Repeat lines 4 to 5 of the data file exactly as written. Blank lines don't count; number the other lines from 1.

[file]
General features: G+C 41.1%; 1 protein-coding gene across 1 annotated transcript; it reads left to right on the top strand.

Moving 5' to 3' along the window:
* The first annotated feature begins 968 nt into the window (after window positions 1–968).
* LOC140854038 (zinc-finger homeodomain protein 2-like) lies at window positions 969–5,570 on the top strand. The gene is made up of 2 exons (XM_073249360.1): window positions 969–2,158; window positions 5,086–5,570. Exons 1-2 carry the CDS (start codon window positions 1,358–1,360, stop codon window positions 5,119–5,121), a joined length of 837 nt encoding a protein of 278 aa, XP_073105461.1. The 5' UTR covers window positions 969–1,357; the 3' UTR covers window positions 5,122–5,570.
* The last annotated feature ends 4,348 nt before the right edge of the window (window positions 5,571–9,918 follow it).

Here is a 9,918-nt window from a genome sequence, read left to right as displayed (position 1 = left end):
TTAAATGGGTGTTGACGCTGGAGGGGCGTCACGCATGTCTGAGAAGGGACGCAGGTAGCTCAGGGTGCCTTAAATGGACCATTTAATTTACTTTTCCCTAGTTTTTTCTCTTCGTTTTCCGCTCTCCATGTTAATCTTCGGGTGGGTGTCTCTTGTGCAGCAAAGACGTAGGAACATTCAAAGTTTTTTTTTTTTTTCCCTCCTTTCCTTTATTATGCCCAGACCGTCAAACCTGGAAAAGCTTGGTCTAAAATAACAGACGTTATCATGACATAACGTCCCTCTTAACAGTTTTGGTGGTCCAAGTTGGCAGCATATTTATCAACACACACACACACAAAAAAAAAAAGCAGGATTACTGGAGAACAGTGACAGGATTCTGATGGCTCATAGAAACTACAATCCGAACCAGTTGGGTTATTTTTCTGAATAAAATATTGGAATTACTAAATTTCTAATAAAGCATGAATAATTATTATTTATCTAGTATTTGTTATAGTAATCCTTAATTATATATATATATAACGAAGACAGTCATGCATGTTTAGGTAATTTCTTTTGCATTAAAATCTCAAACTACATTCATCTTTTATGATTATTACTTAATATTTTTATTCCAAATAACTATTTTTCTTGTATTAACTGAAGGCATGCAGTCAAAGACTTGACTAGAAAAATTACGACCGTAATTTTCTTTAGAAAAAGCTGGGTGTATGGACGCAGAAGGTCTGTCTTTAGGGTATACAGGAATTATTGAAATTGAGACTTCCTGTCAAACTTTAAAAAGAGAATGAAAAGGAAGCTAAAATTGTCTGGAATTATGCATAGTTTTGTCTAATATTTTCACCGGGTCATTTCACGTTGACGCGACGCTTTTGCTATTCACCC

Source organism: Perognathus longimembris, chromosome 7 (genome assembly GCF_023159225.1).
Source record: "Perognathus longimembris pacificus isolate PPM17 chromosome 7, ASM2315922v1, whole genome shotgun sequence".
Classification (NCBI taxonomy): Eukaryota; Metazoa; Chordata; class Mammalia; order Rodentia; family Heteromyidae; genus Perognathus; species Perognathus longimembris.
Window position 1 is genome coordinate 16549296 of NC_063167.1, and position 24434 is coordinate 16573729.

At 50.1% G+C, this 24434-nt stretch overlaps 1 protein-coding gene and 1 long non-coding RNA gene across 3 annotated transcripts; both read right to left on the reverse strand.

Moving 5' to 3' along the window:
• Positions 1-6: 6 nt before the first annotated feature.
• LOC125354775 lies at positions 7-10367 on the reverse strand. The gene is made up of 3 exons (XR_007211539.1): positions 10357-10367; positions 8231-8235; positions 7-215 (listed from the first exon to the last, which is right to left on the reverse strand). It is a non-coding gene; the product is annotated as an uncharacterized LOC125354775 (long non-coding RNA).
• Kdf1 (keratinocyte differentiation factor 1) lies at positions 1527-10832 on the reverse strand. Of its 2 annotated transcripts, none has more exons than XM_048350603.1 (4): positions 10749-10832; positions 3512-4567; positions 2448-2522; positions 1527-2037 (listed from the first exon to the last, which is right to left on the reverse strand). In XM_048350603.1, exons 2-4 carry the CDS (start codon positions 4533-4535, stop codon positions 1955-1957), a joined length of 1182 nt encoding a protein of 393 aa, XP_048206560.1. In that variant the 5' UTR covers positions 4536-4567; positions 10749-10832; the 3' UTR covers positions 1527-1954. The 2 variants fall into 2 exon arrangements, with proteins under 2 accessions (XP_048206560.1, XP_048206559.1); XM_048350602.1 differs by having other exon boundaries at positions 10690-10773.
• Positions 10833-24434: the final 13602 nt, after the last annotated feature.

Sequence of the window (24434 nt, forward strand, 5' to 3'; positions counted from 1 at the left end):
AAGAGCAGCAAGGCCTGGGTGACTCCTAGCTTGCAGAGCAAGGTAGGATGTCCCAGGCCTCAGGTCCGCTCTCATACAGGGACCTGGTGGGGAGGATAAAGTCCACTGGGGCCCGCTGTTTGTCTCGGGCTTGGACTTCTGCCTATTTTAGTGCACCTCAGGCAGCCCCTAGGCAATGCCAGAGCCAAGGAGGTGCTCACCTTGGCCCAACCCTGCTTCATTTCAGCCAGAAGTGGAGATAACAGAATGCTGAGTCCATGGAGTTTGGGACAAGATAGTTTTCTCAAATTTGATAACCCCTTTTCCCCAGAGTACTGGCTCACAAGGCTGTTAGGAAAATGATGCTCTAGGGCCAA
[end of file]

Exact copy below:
* LOC140854038 (zinc-finger homeodomain protein 2-like) lies at window positions 969–5,570 on the top strand. The gene is made up of 2 exons (XM_073249360.1): window positions 969–2,158; window positions 5,086–5,570. Exons 1-2 carry the CDS (start codon window positions 1,358–1,360, stop codon window positions 5,119–5,121), a joined length of 837 nt encoding a protein of 278 aa, XP_073105461.1. The 5' UTR covers window positions 969–1,357; the 3' UTR covers window positions 5,122–5,570.
* The last annotated feature ends 4,348 nt before the right edge of the window (window positions 5,571–9,918 follow it).